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Home arrow Resources arrow News arrow Jewish women freed after protest at Israeli consulate
Jewish women freed after protest at Israeli consulate PDF Print E-mail
Jan 07, 2009 at 02:36 PM

Jan 07, 2009 01:36 PM

Eight Jewish Canadian women who were arrested while holding a protest inside the Israeli consulate have been released.

The RCMP arrested and handcuffed the women, who were staging a sit-in protest against the ongoing Israeli assault on Gaza inside the consulate at 180 Bloor St. W. The women were held briefly inside a paddy wagon, but were not charged and were released.

A paddy wagon with the women inside drove past a group of chanting protesters outside the consulate just before 1 p.m.

Included in the group were Israeli peace activists, filmmakers, the president of Science for Peace and a variety of students.

"Israel purports to represent all Jews worldwide and these atrocities are not being committed in our name," said spokesperson and filmmaker Cathy Gulkin, standing outside of the consulate.

Gulkin said the women entered the secure consulate on the seventh floor of the building two by two around 10 a.m.

She said the point of the protest was to draw attention to the fact that not all members of Toronto's Jewish community support the agenda of the Israeli government.

"There are Jews that do not follow the Israeli line and are sickened by what is happening in Gaza."

Outside of the consulate a group of more than thirty supporters carried signs saying "People of Gaza you are not alone" and "Toronto Coalition to stop the war."

They shouted slogans "No justice, no peace," "Jewish women not in our name"and "Stop the violence."

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Israel planned for Lebanon war months in advance, PM says
  • Olmert's leaked testimony contradicts earlier remarks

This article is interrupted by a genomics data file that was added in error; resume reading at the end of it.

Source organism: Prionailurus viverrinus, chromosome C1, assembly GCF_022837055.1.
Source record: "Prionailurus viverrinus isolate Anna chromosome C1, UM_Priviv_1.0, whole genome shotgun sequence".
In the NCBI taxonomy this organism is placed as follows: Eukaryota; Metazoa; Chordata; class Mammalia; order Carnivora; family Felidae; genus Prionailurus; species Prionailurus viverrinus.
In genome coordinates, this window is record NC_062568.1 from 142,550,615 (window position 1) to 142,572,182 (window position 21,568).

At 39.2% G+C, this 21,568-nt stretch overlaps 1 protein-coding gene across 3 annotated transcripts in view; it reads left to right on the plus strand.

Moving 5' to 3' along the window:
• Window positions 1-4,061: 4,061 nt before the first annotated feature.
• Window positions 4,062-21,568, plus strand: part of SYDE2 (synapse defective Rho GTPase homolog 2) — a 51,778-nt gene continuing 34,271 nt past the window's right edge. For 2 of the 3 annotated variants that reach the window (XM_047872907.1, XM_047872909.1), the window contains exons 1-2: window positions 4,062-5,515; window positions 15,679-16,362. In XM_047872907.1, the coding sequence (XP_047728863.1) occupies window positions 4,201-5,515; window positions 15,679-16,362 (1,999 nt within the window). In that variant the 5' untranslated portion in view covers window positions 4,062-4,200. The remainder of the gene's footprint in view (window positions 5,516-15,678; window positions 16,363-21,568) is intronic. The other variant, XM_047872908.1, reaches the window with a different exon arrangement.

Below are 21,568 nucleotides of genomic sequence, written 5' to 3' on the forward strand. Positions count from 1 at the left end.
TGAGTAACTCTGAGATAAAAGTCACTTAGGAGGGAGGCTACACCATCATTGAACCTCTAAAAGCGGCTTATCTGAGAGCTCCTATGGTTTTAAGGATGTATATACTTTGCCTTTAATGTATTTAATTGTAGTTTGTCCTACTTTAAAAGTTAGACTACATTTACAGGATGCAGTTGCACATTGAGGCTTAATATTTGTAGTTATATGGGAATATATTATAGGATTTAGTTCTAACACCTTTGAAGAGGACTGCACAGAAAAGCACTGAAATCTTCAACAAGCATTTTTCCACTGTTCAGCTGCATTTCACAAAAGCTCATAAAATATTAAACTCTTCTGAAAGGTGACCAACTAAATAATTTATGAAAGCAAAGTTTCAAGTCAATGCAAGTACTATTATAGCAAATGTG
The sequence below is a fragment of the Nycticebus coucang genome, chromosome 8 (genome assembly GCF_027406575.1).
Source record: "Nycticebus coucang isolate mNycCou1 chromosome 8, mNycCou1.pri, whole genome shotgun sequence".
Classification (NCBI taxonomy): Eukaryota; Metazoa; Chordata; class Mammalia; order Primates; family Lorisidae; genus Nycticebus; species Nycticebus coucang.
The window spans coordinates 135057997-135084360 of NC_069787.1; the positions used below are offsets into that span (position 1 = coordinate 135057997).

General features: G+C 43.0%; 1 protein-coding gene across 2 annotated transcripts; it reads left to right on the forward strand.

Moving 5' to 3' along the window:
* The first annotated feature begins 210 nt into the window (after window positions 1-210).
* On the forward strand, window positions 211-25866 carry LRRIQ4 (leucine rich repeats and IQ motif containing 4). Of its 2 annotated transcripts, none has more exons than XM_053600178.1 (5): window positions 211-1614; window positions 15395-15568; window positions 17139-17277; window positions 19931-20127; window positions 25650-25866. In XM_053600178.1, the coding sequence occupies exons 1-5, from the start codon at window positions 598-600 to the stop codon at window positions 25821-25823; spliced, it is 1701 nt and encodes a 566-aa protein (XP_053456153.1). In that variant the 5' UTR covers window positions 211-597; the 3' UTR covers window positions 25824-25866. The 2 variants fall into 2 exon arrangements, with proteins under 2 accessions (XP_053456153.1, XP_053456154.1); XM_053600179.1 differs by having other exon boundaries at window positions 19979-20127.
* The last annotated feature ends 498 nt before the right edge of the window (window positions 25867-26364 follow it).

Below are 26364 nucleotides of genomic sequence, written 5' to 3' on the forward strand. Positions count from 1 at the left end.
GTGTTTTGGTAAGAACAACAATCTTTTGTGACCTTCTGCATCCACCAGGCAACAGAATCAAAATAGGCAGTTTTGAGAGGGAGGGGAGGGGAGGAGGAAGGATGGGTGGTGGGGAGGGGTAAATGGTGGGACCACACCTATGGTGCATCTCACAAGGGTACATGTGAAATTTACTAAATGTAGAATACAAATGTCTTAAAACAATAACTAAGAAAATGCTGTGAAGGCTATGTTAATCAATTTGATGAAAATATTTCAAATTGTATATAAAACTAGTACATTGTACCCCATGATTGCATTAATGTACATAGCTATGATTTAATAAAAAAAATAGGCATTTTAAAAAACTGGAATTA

• Criticism from inquiry may force resignation

Conal Urquhart in Tel Aviv
Friday March 9, 2007
The Guardian

Preparations for Israel's war in Lebanon last summer were drawn up at least four months before two Israeli soldiers were kidnapped by Hizbullah in July, Ehud Olmert, the prime minister, has admitted.

His submission to a commission of inquiry, leaked yesterday, contradicted the impression at the time that Israel was provoked into a battle for which it was ill-prepared. Mr Olmert told the Winograd commission, a panel of judges charged with investigating Israel's perceived defeat in the 34-day war, that he first discussed the possibility of war in January and asked to see military plans in March.

According to the Ha'aretz daily, which obtained details of Mr Olmert's testimony, the prime minister chose a plan featuring air attacks on Lebanon and a limited ground operation that would be implemented following a Hizbullah abduction. Hizbullah had made several attempts to capture Israeli soldiers on the border since Israel withdrew from southern Lebanon in 2000.

Israeli commentators believed that Mr Olmert and Amir Peretz, the defence minister, took the opportunity of the kidnapping to show they could manage a war in spite of their limited military experience. But the outcome of the war seemed to highlight their lack of experience and also deficiencies in Israel's military planning.

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